Motorcycle accidents are among the most dangerous and devastating of all motor vehicle accidents. Here are a few statistics about motorcycle crashes and how they impact victims.
- According to the Insurance Information Institute, in 2018, there were 4,985 motorcycle riders or drivers who were killed in crashes. This is a decrease of about five percent from 2017, when 5,229 motorcyclists died, although it is an increase of 12 percent from the 2009 figure.
- In 2018, 82,000 motorcyclists were injured in crashes. This represents an eight percent decrease from 2017 when about 89,000 motorcyclists were injured.
- Motorcyclists are 27 times more likely to die in crashes than the occupants of passenger vehicles when considering road miles traveled.
- About 28 percent of all motorcycle fatalities involved a non-motorcycle-licensed driver. Many states, including Alaska, require motorcycle operators to have a special license. In Alaska, you must be at least 16 years old and take a standardized road test before getting an M1, M2, or M3 classification to ride on public roads.
- Motorcycle riders involved in crashes are slightly more likely to be legally intoxicated than other drivers or passengers, with 25 percent of all fatal crashes involving alcohol for motorcycle riders and 21 percent for passenger vehicles. That number increases to 39 percent for single-vehicle fatal motorcycle crashes.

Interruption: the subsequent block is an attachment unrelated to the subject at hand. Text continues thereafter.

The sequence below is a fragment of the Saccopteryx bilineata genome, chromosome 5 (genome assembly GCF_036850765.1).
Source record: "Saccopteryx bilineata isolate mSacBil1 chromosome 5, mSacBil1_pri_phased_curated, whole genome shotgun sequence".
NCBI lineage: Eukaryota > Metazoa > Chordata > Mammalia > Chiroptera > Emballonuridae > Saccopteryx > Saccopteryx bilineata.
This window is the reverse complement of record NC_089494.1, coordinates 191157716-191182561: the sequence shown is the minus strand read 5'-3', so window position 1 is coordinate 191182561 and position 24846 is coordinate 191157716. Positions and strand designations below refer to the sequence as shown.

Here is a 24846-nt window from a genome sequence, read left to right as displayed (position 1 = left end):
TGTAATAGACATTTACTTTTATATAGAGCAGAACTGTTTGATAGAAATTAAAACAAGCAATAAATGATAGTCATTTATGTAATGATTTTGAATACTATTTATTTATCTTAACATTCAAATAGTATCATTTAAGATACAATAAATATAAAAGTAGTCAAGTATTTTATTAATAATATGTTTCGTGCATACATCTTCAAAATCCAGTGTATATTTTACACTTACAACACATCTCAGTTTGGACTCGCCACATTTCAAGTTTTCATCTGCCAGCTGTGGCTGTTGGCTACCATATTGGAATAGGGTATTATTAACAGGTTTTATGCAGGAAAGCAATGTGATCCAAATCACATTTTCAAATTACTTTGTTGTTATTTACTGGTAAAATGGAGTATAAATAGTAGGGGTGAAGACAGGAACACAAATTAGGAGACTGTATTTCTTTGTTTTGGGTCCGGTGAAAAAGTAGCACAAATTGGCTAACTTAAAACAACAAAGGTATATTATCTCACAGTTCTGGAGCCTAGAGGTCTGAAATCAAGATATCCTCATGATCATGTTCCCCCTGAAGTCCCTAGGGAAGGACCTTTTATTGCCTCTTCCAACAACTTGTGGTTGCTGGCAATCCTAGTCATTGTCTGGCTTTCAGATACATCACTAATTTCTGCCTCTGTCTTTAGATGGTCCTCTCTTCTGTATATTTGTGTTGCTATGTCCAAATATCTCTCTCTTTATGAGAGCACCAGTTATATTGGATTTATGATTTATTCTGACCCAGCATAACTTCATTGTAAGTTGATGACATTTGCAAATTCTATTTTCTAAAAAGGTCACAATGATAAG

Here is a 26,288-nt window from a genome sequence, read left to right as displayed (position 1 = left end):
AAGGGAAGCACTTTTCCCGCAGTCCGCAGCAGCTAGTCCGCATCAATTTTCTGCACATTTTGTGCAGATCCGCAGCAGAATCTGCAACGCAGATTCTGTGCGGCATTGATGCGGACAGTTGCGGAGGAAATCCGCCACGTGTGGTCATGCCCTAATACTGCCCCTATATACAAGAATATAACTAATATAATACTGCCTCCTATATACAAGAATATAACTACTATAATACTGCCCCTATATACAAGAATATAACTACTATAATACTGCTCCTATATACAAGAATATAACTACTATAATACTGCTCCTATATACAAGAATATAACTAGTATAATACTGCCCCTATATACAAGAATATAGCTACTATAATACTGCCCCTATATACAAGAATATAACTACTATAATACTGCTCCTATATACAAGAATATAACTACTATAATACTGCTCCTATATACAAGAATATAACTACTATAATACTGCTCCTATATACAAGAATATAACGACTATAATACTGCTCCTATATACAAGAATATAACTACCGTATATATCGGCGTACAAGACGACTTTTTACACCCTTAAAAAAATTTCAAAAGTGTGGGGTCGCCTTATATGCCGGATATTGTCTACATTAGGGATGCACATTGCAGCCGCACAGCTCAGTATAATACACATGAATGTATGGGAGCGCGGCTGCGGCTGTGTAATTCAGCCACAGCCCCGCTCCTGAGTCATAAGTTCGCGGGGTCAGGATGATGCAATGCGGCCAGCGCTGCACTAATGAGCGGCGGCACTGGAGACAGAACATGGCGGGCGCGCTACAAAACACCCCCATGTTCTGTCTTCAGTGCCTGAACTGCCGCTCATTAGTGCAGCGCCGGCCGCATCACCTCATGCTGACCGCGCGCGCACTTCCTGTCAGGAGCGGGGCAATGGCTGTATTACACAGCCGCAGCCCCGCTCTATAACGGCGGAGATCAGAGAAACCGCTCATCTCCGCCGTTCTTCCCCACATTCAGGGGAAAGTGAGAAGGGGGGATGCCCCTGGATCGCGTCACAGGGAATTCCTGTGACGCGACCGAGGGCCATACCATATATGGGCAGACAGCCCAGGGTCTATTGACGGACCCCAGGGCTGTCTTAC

- Helmets are estimated to have saved at least 1,872 lives in 2017, and the National Highway Transportation Safety Administration estimates at least 749 more lives could have been saved that year if helmets had been in use. In Alaska, 45 percent of motorcycle fatality victims were not wearing a helmet at the time of the crash.
- About ten percent of motorcycle fatalities occur on interstate highways; about 30 percent occur on non-interstate arterial or major roads; about 23 percent occur on minor arterial roads; about 18 percent on collector roads; and about 14 percent on local roads. The other fatal crashes occur on roads that are unclassified as interstate, arterial, or local.
- Motorcycle fatalities disproportionately impact young people and older people. Of the 4,985 motorcycle fatalities in 2018, 1,372 were people under 30, and 1,829 were people over 50.
It is clear from these statistics that there are several things that motorcycle riders can do to stay safer on the roads, primarily wearing a helmet and not drinking and driving. However, the fact remains that motorcycle riders are far more likely to the victim of a fatal crash than truck or car drivers, often through no fault of their own. This means that many motorcycle accident victims are truly victims of someone else’s negligence.
If you have been injured in a motorcycle accident, or if you have lost a loved one through the negligence of someone else in a motorcycle accident, do not hesitate to call Barber & Associates. We have been representing Alaska motorcycle accident victims for years and we understand how to protect your rights and help you recover compensation for your injuries and losses. Call us today to find out how we can help.